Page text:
When a research paper uses words that are dramatic, shocking, drastic, dreadful, and devastating, some red flags should go up to anyone reading it. Now a team of researchers are speaking out about that and other shortcomings in a paper published earlier this year in the journal Biological Conservation.
That paper, titled, “Worldwide decline of the entomofauna: A review of its drivers,” pointed to a stark decline in insects worldwide (as much as a 40 percent extinction in the coming decades), placing most of the blame on large-scale agriculture. Some mainstream media outlets were calling it “Insectageddon” or “Bugpocalypse.”
Despite the claims of the review paper’s authors that their work serves as a wake-up call for the wider community, the Finnish team of scientists from the University of Jyväskylä explain that it could compromise the credibility of conservation science. They wrote their critical response in the open-access journal Rethinking Ecology.
The first problem about the paper is that its authors have queried the Web of Science database specifically using the keywords “insect,” “decline,” and “survey.”
“If you search for declines, you will find declines. We are not questioning the conclusion that insects are declining,” Dr. Atte Komonen and his team point out, “but we do question the rate and extent of declines.”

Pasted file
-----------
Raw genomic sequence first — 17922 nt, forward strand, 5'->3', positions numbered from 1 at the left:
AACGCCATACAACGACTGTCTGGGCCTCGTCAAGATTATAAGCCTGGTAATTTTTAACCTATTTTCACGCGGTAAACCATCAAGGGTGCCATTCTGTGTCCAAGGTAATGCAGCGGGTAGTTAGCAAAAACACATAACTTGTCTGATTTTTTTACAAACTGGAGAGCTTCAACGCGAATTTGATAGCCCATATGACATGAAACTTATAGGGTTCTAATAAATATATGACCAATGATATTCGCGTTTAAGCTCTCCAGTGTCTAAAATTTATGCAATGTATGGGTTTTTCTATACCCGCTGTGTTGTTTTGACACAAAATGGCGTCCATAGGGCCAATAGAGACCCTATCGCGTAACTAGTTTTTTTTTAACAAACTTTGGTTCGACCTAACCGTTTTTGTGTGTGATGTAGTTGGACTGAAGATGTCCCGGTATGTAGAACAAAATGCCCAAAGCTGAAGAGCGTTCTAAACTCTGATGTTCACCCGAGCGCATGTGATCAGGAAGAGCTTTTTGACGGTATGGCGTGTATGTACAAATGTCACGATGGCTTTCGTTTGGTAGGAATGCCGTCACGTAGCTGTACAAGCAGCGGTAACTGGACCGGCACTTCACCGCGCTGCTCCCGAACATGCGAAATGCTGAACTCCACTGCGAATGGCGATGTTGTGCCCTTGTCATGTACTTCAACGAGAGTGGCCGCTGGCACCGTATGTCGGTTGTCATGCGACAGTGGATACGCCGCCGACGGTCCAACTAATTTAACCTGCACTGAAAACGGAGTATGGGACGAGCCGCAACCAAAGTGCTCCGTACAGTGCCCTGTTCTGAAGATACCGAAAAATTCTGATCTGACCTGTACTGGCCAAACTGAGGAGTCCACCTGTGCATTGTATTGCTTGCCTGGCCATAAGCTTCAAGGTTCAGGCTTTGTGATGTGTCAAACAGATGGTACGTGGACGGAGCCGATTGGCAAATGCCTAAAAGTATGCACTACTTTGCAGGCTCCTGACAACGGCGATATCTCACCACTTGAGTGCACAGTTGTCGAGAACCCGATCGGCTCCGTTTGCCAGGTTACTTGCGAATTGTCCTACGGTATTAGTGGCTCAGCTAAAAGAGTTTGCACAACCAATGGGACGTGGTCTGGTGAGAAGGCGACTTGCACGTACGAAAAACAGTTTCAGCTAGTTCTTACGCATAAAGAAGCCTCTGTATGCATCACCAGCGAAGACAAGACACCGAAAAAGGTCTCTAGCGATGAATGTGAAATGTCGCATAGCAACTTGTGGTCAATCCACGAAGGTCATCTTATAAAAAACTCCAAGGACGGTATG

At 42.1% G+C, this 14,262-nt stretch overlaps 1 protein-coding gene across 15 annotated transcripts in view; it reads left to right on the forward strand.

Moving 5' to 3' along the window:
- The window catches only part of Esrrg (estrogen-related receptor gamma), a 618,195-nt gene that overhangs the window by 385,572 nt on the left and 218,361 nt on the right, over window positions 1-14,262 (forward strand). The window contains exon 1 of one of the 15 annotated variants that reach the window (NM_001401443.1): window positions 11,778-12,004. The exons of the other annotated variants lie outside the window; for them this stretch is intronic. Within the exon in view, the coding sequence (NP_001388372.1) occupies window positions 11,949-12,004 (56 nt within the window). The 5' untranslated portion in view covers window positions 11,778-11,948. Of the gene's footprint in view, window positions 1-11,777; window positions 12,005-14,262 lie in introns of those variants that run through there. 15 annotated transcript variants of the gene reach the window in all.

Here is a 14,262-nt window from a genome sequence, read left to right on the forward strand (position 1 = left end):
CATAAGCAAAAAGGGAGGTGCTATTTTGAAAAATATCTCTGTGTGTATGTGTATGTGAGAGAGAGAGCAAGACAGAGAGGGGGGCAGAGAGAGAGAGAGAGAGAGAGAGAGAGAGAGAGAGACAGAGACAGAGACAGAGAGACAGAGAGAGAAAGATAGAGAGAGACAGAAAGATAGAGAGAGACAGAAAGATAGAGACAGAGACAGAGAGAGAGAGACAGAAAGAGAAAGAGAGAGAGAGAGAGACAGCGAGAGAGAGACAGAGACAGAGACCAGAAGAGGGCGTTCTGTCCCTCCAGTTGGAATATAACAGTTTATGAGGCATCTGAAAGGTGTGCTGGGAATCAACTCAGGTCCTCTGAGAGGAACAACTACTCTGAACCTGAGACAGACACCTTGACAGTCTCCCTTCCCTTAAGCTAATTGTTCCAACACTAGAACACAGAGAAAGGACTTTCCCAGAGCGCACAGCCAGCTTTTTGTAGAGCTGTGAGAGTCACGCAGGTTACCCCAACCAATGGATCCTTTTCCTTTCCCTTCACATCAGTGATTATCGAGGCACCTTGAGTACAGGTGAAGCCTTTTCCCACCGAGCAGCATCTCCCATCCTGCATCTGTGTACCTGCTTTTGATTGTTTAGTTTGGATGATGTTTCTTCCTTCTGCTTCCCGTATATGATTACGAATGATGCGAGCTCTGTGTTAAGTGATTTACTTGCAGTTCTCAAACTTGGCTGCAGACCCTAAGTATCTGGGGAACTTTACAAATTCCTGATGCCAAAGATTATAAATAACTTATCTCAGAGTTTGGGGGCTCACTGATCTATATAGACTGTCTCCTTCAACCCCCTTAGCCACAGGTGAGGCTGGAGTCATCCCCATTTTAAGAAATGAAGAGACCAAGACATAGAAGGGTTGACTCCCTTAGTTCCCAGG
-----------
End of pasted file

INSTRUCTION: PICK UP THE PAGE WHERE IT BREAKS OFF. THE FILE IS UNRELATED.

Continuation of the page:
The Finnish research team also notes that there are mismatches between methods and literature, and misuse of IUCN Red List categories. The review is criticized for grouping together species, whose conservation status according to the International Union for Conservation of Nature is Data Deficient with those deemed Vulnerable. By definition, there are no data for Data Deficient species to assess their declines.
And what about the use of excessive and shocking language in the article? The Finnish team says that that such strong intensifiers “should not be acceptable” in research articles.
“As actively popularising conservation scientists, we are concerned that such development is eroding the importance of the biodiversity crisis, making the work of conservationists harder, and undermining the credibility of conservation science,” the researchers say in explaining the motivation behind their response.